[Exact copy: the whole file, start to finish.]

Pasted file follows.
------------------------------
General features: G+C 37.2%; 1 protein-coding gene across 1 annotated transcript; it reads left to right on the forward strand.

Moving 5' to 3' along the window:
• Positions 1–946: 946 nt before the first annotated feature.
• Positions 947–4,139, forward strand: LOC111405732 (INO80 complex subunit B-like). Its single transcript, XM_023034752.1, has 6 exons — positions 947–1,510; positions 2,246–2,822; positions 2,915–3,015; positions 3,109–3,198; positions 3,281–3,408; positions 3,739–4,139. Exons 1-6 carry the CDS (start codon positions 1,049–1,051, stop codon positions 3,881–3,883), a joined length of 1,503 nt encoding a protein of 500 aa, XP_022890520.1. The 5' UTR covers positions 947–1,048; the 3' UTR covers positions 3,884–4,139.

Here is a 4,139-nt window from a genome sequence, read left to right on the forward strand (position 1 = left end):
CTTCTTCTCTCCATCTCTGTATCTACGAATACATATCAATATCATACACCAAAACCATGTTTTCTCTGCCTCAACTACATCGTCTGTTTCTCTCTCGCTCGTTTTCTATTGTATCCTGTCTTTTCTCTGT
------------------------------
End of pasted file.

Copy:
General features: G+C 37.2%; 1 protein-coding gene across 1 annotated transcript; it reads left to right on the forward strand.

Moving 5' to 3' along the window:
• Positions 1–946: 946 nt before the first annotated feature.
• Positions 947–4,139, forward strand: LOC111405732 (INO80 complex subunit B-like). Its single transcript, XM_023034752.1, has 6 exons — positions 947–1,510; positions 2,246–2,822; positions 2,915–3,015; positions 3,109–3,198; positions 3,281–3,408; positions 3,739–4,139. Exons 1-6 carry the CDS (start codon positions 1,049–1,051, stop codon positions 3,881–3,883), a joined length of 1,503 nt encoding a protein of 500 aa, XP_022890520.1. The 5' UTR covers positions 947–1,048; the 3' UTR covers positions 3,884–4,139.

Here is a 4,139-nt window from a genome sequence, read left to right on the forward strand (position 1 = left end):
CTTCTTCTCTCCATCTCTGTATCTACGAATACATATCAATATCATACACCAAAACCATGTTTTCTCTGCCTCAACTACATCGTCTGTTTCTCTCTCGCTCGTTTTCTATTGTATCCTGTCTTTTCTCTGT